Just something quick and interesting I came across while doing assigned readings for class in
Hayashi Ryoichi. “The Silk Road and the Shoso-in.” (1975).:
The cultural/ethnic diversity of the T’ang/Nara periods never ceases to amaze me. We tend to believe that exchanges were solely with China and Korea, and with other cultures only secondhand, via contact with China and Korea.
However, according to my readings here, a major embassy returned to Japan in 736 accompanied not just by a number of Chinese, but also by at least one Indian (the Buddhist priest Bodhisena), the priest Fo-che from Champa*, and a Persian.
Yes, a Persian. In Japan. In 736 CE.
*For those of you unfamiliar with Champa, it was an independent state located in the south of what is today Vietnam and Cambodia; the Chams were a distinct and separate ethnic/cultural/political entity for many many centuries.
Not only that, but major Chinese historical figures with Chinese names were not necessarily Chinese either, reflecting the multi-ethnic character of the times.
An Lushan, for example, a famous rebel of the Tang Dynasty period, was apparently some kind of Turk or Persian.
Some of you already know all of this, but it’s news to me, and I’m finding it quite fascinating.
Another thing which came up in the reading was the character 胡、 used to refer to Persians, or more generally to any foreigners from the north or west, from the point-of-view of China. Thus it was that certain cups or vases came to be known as 胡瓶 (lit. something like “Persian bottles”)。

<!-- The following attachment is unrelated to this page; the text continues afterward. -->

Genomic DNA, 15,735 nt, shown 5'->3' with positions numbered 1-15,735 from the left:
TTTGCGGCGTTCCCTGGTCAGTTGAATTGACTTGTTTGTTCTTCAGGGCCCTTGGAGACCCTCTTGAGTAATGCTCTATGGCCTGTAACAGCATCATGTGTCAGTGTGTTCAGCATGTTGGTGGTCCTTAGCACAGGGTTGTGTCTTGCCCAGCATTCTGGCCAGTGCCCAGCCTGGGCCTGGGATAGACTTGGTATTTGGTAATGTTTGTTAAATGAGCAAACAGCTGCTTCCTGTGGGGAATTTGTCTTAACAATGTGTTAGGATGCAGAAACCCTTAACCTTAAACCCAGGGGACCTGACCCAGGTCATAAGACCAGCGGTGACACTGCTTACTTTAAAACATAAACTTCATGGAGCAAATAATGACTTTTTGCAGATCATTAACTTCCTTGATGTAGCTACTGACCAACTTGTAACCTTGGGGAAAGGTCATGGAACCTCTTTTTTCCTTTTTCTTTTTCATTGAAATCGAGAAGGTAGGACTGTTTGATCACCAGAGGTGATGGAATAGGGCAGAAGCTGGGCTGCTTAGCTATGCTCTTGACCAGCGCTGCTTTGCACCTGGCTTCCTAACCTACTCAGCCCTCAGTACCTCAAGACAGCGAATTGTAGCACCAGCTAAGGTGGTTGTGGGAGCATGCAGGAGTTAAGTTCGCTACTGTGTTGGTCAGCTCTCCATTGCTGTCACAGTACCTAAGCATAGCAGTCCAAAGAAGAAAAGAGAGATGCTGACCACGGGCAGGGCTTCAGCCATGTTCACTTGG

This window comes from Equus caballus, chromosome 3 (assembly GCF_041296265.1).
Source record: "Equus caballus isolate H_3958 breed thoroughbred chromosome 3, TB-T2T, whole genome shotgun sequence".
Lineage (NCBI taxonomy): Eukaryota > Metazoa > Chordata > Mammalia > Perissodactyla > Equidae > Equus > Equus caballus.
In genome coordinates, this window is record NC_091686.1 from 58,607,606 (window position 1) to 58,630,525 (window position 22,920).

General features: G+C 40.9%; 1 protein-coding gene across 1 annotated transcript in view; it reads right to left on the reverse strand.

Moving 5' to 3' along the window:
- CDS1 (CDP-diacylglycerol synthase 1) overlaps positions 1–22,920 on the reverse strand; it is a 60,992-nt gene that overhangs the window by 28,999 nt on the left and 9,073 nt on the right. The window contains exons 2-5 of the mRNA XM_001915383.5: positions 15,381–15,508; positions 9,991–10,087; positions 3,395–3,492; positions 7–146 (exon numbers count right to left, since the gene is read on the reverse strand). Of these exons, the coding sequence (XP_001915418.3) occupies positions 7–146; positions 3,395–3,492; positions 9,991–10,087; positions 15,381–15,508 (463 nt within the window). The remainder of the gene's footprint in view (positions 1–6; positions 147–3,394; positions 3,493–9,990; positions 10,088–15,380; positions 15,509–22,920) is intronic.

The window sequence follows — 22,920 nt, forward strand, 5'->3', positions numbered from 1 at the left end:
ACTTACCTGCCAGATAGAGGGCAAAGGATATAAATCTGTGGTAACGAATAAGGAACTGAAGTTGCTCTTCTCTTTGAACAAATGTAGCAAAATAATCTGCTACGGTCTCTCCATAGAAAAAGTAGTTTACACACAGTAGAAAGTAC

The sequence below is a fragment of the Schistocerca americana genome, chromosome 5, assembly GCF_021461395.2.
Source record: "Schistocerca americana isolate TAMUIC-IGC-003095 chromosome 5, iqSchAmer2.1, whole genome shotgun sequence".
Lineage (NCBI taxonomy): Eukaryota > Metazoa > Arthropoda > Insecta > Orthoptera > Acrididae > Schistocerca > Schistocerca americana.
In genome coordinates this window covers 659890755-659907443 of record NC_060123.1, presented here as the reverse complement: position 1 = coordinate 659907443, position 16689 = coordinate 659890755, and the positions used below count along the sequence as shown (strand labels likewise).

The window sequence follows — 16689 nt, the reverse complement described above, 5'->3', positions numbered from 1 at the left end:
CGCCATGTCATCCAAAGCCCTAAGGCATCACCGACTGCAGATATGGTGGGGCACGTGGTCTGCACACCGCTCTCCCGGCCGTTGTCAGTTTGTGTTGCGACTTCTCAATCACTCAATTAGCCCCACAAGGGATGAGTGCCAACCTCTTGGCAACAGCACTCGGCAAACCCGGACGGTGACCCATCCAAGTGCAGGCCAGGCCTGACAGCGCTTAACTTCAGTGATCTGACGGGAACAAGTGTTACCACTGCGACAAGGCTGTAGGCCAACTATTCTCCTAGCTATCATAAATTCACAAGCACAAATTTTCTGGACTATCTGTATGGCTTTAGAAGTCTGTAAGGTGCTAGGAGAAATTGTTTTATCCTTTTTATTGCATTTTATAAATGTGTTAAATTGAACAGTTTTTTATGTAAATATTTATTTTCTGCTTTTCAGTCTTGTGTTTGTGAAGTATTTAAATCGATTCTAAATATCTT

But is this character used in modern Japanese today, and if so, in what words? The answers are surprising and amusing (or at least, they were to me).
# 胡瓜 – kyuuri – cucumber
# 胡弓 – kokyuu – a certain kind of traditional East Asian / Japanese fiddle which has faded out of use since the Edo period. Once considered something of a “sister” instrument to koto and shamisen, alongside which it was played, the latter two have remained widely known and played and seen, while the kokyuu has faded away.
# 胡座 – agura – sitting Indian-style
# 胡椒 – koshou – black pepper
Certainly, the Indian or Persian or just “foreign, from the west” sense for most of these words can be understood… I just always find it interesting to see where certain words come from, or what certain associations inspire. Consider: where do satsumas come from?
Images from Museum of Fine Arts, Boston official collections database public website. No claims of copyright over these images are alleged.